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Silent Sam Supporters Gather While Opponents Hold “Dance Party” At Site Of Fallen Statue

A few dozen neo-Confederate protesters faced off with a few hundred dancing demonstrators at the site of the toppled Silent Sam statue at UNC- Chapel Hill on Aug. 30, 2018.
Rusty Jacobs
A few dozen neo-Confederate protesters gather while a few hundred dancing demonstrators hold a "dance party" at the site of the toppled Silent Sam statue at UNC- Chapel Hill on Aug. 30, 2018.

Updated 8:30 a.m. | August 31, 2018

The torn-down Silent Sam monument was the site of dueling protests Thursday night. About 50 members of a neo-Confederate group were greeted by several hundred counterprotesters on the campus of UNC Chapel Hill.  Three people were arrested following Thursday night's protest, according to university officials. In a news release, university spokeswoman Carly Miller said two people were arrested for affray, while a third was arrested for resisting an officer. Officials did not release their names or say if they were protesting for or against the statue.

The rally came nearly two weeks after protesters toppled Silent Sam from its pedestal – leaving university administrators to decide whether or not to return the statue to its prominent spot on the Chapel Hill campus.

The UNC Board of Governors has given Chancellor Carol Folt and the Board of Trustees until mid-November to issue a decision.

Last weekend, dueling protests between supporters and opponents of Silent Sam resulted in seven arrests.

So when the Alamance County neo-Confederate group called for last night's demonstration in honor of Silent Sam, campus and town police wanted to make sure things didn't get out of hand.

And for the most part, they didn't.

Anti-Silent Sam protesters gather on Aug. 30, 2018 in front of the UNC campus site where the Confederate memorial was toppled.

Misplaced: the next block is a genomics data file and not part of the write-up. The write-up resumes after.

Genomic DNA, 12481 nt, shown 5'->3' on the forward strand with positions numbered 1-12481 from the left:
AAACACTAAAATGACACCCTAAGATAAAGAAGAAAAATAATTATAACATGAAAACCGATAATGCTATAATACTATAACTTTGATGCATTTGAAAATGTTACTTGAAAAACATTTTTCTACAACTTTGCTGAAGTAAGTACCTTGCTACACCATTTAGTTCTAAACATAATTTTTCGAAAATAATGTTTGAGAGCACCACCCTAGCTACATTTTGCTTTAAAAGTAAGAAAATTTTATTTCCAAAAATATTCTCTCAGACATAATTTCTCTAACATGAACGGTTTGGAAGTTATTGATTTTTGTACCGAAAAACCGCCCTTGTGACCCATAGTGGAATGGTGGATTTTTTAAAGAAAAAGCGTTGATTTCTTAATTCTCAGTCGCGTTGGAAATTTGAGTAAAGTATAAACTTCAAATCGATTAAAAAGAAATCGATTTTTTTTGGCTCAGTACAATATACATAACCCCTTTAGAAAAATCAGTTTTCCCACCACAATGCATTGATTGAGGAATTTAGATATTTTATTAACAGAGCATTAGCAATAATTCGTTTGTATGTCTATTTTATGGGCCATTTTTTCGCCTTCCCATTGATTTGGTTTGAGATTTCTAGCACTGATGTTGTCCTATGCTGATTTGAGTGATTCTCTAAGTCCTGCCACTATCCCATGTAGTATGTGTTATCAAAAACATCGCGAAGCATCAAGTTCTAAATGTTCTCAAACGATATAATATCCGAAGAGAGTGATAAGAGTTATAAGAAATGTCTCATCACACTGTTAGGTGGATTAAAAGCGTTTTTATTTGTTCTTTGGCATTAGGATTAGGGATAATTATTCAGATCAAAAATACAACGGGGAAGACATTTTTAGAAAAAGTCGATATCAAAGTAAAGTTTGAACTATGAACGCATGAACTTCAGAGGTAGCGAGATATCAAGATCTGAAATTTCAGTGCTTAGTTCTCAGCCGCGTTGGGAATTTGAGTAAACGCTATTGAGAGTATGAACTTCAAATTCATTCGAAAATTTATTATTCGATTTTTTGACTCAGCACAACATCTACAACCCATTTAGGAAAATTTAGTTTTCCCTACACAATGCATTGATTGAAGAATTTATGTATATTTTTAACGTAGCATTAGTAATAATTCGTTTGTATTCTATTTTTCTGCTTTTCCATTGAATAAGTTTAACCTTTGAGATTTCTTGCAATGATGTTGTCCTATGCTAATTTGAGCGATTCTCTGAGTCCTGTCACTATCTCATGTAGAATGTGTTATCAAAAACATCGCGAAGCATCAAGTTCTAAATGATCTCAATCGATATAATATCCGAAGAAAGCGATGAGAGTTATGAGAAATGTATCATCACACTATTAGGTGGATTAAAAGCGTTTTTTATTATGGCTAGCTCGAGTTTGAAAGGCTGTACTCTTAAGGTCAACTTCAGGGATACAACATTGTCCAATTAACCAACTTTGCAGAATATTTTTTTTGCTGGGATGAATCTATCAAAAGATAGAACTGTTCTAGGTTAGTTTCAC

Credit Rusty Jacobs / WUNC
Anti-Silent Sam protesters gather on Aug. 30, 2018 in front of the UNC campus site where the Confederate memorial was toppled.

Several hundred demonstrators turned out to oppose the 50 or so Alamance County group.

Some of the counter-demonstrators taunted the neo-Confederates, chanting "Go home, Nazis." Another throng of counter-protesters expressed themselves through dancing.

Reid Getty, 24, went back and forth between the dancers and the chanters. The Durham resident does advocacy work with a non-profit and applauded Silent Sam's removal.

"Just like the idea that Chapel Hill and surrounding communities are living around something that represents hate everyday and the idea that we can take that down and reshape it into a party and a place that is more than what it used to be," Getty said.

To prevent violent clashes, police kept the opposing groups separated.

The Alamance County neo-Confederate group remained sequestered behind some metal barriers and a cordon of police officers.

The pro-Silent Sam protesters held up Confederate flags and signs that said "Save Our Monuments" and "Preserve Our History." They were escorted from campus to their cars by a protective ring of police holding the counter-protesters at bay.

Only one of the neo-Confederate demonstrators answered a reporter's yelled request for a name and comment on how the evening went.

"Wonderful, wonderful," said Jason Pasmore.

The night ended with many counterprotesters coughing after police discharged pepper spray twice after the neo-Confederates had already left.

An official police statement later said that was done to maintain order.

Thursday night's protest came amid reports that Chapel Hill Police Chief Chris Blue told his officers to stand aside as protesters tore down the century-old Confederate monument, according to documents obtained by a television station.

The messages obtained by WRAL-TV show Blue closely monitored the Aug. 20 protest as his officers backed up the UNC police force that takes the lead in policing the Chapel Hill campus. The station used a public records request to obtain about 400 pages of emails and texts to and from Blue on the day of the protest and the day afterward.

During the protest, Blue instructed officers "Let's give them lots of space" and "stay way out," the messages show.

At one point Blue sent a message saying Chapel Hill officers were "too close." Shortly thereafter protesters pulled down the statue.

The Associated Press contributed to this report.

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